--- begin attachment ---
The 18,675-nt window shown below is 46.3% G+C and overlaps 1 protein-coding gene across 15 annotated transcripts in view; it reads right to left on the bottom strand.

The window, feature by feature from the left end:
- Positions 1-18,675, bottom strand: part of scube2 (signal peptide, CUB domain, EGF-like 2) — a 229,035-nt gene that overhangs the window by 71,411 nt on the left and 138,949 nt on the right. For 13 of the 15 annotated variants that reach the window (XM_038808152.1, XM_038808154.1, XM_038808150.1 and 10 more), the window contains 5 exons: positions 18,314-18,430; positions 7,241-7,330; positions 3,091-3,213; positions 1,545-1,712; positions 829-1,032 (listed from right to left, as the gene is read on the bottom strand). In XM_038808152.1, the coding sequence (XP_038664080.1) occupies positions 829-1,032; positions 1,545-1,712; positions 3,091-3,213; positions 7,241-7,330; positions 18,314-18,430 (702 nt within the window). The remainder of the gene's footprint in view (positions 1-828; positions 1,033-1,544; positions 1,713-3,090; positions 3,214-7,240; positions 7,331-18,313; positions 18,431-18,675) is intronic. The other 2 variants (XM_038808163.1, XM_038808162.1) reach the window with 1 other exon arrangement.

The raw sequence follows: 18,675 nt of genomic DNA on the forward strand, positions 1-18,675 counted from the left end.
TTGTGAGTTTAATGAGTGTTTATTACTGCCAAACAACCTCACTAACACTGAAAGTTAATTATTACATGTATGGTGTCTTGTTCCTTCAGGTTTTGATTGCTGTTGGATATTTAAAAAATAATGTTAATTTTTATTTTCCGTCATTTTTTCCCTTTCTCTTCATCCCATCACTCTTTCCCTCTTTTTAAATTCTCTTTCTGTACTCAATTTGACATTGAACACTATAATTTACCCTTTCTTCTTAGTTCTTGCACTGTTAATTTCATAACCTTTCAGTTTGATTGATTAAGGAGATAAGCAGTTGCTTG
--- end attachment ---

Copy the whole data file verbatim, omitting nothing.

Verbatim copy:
The 18,675-nt window shown below is 46.3% G+C and overlaps 1 protein-coding gene across 15 annotated transcripts in view; it reads right to left on the bottom strand.

The window, feature by feature from the left end:
- Positions 1-18,675, bottom strand: part of scube2 (signal peptide, CUB domain, EGF-like 2) — a 229,035-nt gene that overhangs the window by 71,411 nt on the left and 138,949 nt on the right. For 13 of the 15 annotated variants that reach the window (XM_038808152.1, XM_038808154.1, XM_038808150.1 and 10 more), the window contains 5 exons: positions 18,314-18,430; positions 7,241-7,330; positions 3,091-3,213; positions 1,545-1,712; positions 829-1,032 (listed from right to left, as the gene is read on the bottom strand). In XM_038808152.1, the coding sequence (XP_038664080.1) occupies positions 829-1,032; positions 1,545-1,712; positions 3,091-3,213; positions 7,241-7,330; positions 18,314-18,430 (702 nt within the window). The remainder of the gene's footprint in view (positions 1-828; positions 1,033-1,544; positions 1,713-3,090; positions 3,214-7,240; positions 7,331-18,313; positions 18,431-18,675) is intronic. The other 2 variants (XM_038808163.1, XM_038808162.1) reach the window with 1 other exon arrangement.

The raw sequence follows: 18,675 nt of genomic DNA on the forward strand, positions 1-18,675 counted from the left end.
TTGTGAGTTTAATGAGTGTTTATTACTGCCAAACAACCTCACTAACACTGAAAGTTAATTATTACATGTATGGTGTCTTGTTCCTTCAGGTTTTGATTGCTGTTGGATATTTAAAAAATAATGTTAATTTTTATTTTCCGTCATTTTTTCCCTTTCTCTTCATCCCATCACTCTTTCCCTCTTTTTAAATTCTCTTTCTGTACTCAATTTGACATTGAACACTATAATTTACCCTTTCTTCTTAGTTCTTGCACTGTTAATTTCATAACCTTTCAGTTTGATTGATTAAGGAGATAAGCAGTTGCTTG